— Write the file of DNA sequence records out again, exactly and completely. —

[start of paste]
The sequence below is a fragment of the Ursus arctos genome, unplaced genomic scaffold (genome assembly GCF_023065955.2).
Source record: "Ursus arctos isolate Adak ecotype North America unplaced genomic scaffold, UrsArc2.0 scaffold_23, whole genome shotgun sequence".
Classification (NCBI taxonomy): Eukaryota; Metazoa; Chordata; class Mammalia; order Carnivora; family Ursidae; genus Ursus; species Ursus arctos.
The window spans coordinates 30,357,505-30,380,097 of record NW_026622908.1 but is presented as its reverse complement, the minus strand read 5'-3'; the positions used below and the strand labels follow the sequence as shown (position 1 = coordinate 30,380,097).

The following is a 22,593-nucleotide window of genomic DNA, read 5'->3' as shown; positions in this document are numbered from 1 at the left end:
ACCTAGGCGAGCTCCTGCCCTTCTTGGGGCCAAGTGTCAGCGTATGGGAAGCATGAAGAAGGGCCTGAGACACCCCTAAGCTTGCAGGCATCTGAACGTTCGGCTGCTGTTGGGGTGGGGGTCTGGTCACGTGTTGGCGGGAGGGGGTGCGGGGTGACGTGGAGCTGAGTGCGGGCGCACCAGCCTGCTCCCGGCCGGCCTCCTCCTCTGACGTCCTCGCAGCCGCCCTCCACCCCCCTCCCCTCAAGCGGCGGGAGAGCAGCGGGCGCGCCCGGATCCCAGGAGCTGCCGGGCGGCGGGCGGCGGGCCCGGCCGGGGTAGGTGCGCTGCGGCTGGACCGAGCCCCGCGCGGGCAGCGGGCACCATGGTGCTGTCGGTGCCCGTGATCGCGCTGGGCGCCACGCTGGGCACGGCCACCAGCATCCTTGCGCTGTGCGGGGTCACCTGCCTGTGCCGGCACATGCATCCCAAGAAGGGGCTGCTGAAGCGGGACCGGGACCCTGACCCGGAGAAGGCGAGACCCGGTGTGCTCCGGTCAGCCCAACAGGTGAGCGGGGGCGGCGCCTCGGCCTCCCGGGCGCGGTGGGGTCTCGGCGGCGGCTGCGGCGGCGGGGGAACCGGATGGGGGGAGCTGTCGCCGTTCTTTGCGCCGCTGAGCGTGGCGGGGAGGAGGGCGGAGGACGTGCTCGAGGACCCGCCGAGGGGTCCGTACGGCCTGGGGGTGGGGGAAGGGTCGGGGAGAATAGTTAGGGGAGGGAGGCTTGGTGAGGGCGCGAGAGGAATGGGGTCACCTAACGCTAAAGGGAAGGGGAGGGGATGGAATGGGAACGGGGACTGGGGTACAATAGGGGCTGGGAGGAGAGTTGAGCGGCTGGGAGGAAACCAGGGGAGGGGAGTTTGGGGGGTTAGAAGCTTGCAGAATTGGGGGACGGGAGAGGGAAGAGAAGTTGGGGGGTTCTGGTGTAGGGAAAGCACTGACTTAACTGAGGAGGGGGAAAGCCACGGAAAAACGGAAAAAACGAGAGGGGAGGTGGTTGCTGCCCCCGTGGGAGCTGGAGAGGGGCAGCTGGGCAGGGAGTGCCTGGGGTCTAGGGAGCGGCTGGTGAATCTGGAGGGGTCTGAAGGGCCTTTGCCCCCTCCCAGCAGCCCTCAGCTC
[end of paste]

The sequence below is a fragment of the Ursus arctos genome, unplaced genomic scaffold (genome assembly GCF_023065955.2).
Source record: "Ursus arctos isolate Adak ecotype North America unplaced genomic scaffold, UrsArc2.0 scaffold_23, whole genome shotgun sequence".
Classification (NCBI taxonomy): Eukaryota; Metazoa; Chordata; class Mammalia; order Carnivora; family Ursidae; genus Ursus; species Ursus arctos.
The window spans coordinates 30,357,505-30,380,097 of record NW_026622908.1 but is presented as its reverse complement, the minus strand read 5'-3'; the positions used below and the strand labels follow the sequence as shown (position 1 = coordinate 30,380,097).

The following is a 22,593-nucleotide window of genomic DNA, read 5'->3' as shown; positions in this document are numbered from 1 at the left end:
ACCTAGGCGAGCTCCTGCCCTTCTTGGGGCCAAGTGTCAGCGTATGGGAAGCATGAAGAAGGGCCTGAGACACCCCTAAGCTTGCAGGCATCTGAACGTTCGGCTGCTGTTGGGGTGGGGGTCTGGTCACGTGTTGGCGGGAGGGGGTGCGGGGTGACGTGGAGCTGAGTGCGGGCGCACCAGCCTGCTCCCGGCCGGCCTCCTCCTCTGACGTCCTCGCAGCCGCCCTCCACCCCCCTCCCCTCAAGCGGCGGGAGAGCAGCGGGCGCGCCCGGATCCCAGGAGCTGCCGGGCGGCGGGCGGCGGGCCCGGCCGGGGTAGGTGCGCTGCGGCTGGACCGAGCCCCGCGCGGGCAGCGGGCACCATGGTGCTGTCGGTGCCCGTGATCGCGCTGGGCGCCACGCTGGGCACGGCCACCAGCATCCTTGCGCTGTGCGGGGTCACCTGCCTGTGCCGGCACATGCATCCCAAGAAGGGGCTGCTGAAGCGGGACCGGGACCCTGACCCGGAGAAGGCGAGACCCGGTGTGCTCCGGTCAGCCCAACAGGTGAGCGGGGGCGGCGCCTCGGCCTCCCGGGCGCGGTGGGGTCTCGGCGGCGGCTGCGGCGGCGGGGGAACCGGATGGGGGGAGCTGTCGCCGTTCTTTGCGCCGCTGAGCGTGGCGGGGAGGAGGGCGGAGGACGTGCTCGAGGACCCGCCGAGGGGTCCGTACGGCCTGGGGGTGGGGGAAGGGTCGGGGAGAATAGTTAGGGGAGGGAGGCTTGGTGAGGGCGCGAGAGGAATGGGGTCACCTAACGCTAAAGGGAAGGGGAGGGGATGGAATGGGAACGGGGACTGGGGTACAATAGGGGCTGGGAGGAGAGTTGAGCGGCTGGGAGGAAACCAGGGGAGGGGAGTTTGGGGGGTTAGAAGCTTGCAGAATTGGGGGACGGGAGAGGGAAGAGAAGTTGGGGGGTTCTGGTGTAGGGAAAGCACTGACTTAACTGAGGAGGGGGAAAGCCACGGAAAAACGGAAAAAACGAGAGGGGAGGTGGTTGCTGCCCCCGTGGGAGCTGGAGAGGGGCAGCTGGGCAGGGAGTGCCTGGGGTCTAGGGAGCGGCTGGTGAATCTGGAGGGGTCTGAAGGGCCTTTGCCCCCTCCCAGCAGCCCTCAGCTC